OD&D (1974) - The original game had only three classes (Cleric, Fighter, Magic User). Cleric spells up to 5th level, Magic user spells up to 6th level. Every attack except for certain monster abilities did 1d6 damage if it hit. There wasn't a lot of difference between characters in terms of combat capabilities. Characteristics didn't have many modifiers.
OD&D plus Greyhawk Supplement (1975) - The Greyhawk supplement transformed OD&D into a form of older edition D&D that is recognizable by most gamers today. Characteristics have more modifiers and exceptional strength was introduced. Variable damage dice for different weapons and creatures was introduced. The number of spell levels increased. The Thief and Paladin classes were introduced.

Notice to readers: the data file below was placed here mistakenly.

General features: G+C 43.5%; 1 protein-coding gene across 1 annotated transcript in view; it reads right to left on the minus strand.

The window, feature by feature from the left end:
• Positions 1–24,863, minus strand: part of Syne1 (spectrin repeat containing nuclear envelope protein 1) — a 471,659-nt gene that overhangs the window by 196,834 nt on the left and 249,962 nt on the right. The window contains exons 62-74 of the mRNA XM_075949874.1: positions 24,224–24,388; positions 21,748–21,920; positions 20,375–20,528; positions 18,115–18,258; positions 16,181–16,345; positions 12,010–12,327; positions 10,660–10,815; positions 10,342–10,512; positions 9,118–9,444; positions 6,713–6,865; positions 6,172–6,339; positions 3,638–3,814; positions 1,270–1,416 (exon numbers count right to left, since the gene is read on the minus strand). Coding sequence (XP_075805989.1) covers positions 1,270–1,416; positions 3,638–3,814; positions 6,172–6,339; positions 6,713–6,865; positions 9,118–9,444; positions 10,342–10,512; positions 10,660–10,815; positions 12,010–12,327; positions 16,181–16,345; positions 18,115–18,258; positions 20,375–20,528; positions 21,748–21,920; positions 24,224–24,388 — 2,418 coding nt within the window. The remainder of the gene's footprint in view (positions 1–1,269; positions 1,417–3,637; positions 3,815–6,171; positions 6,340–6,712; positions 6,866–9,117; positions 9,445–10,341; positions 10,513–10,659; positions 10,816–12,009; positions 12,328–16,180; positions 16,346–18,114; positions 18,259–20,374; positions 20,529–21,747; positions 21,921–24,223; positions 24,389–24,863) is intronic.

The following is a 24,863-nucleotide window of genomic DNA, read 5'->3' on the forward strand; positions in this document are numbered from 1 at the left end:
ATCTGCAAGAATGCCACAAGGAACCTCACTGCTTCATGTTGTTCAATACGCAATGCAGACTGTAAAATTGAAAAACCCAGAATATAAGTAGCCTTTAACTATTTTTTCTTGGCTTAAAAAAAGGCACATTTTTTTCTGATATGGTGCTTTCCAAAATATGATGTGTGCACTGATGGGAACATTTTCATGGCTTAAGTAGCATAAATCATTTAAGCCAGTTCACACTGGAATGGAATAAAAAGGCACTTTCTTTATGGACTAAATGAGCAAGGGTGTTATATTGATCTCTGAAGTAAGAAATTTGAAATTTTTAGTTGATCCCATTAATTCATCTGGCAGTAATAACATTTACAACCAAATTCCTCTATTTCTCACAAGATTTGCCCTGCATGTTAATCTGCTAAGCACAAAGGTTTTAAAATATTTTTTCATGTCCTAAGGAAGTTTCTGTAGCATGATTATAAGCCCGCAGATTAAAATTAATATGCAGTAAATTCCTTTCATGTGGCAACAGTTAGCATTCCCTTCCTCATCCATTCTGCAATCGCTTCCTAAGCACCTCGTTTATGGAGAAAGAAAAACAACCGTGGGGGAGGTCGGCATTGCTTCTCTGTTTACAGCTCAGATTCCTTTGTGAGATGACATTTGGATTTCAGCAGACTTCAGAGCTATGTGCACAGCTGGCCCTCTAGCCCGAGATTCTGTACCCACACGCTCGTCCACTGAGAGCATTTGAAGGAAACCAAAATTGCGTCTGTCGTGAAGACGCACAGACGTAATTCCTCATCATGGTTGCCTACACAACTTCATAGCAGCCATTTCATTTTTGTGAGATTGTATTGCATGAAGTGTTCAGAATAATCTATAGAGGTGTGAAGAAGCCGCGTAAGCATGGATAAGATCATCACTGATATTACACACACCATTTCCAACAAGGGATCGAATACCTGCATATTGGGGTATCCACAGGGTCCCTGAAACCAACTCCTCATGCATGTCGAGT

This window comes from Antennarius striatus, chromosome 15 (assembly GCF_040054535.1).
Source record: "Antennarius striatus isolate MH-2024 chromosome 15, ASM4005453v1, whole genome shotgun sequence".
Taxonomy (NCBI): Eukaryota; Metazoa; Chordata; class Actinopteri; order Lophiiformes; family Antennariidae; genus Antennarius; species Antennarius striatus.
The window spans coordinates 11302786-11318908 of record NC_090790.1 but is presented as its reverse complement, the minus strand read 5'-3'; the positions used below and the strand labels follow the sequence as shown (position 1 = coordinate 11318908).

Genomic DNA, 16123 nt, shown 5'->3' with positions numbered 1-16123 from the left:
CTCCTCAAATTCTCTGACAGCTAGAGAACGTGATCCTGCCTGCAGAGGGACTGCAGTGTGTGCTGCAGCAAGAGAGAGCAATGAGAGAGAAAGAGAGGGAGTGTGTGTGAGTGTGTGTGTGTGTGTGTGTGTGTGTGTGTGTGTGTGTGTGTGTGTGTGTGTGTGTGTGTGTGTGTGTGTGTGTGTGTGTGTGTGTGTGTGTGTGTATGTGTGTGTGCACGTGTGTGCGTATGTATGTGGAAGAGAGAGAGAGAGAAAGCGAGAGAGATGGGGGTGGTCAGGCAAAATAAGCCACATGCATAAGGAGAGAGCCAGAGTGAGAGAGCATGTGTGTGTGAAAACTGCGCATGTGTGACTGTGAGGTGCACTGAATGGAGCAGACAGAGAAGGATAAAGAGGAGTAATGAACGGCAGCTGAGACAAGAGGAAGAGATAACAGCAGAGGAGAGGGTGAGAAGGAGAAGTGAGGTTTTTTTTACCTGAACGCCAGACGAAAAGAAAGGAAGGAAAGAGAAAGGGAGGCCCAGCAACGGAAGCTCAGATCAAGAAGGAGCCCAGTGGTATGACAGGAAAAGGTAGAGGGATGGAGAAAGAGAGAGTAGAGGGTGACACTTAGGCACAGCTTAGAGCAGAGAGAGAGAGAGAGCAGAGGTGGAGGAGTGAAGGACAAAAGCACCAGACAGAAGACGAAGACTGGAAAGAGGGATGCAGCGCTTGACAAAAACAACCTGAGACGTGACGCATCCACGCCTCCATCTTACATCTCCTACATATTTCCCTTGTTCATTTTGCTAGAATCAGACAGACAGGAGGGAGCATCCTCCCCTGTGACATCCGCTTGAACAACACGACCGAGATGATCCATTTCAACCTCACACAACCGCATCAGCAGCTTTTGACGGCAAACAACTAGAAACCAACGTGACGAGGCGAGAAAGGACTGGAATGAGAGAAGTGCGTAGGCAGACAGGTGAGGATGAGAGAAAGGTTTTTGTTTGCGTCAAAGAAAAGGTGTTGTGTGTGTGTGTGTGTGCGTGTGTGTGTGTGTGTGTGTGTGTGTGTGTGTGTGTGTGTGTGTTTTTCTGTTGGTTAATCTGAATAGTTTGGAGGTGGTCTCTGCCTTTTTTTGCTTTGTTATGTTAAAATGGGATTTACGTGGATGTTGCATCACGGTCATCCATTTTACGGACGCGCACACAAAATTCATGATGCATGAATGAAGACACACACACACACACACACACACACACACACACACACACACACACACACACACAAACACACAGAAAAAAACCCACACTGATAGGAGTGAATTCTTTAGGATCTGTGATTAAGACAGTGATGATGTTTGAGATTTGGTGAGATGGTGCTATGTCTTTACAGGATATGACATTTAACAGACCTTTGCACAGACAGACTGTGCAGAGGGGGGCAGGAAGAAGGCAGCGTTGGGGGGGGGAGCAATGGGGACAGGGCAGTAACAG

Holmes Edition, B/X D&D, Mentzer D&D (1977, 1981, 1983) - Similar to OD&D plus Greyhawk including selected elements from other supplements, with the rules rewritten for clarity and organization. Playing a Race meant playing a class. For example a Dwarf used only the Dwarf Class. Both B/X and Mentzer were divided in distinct books that focused on a specific range of levels. Later the Mentzer version was combined into the Rules Compendium. The biggest difference between these rules and AD&D was found in higher level play. Mentzer D&D had specific rules for running domain, mass combat, and even becoming a immortal i.e. god.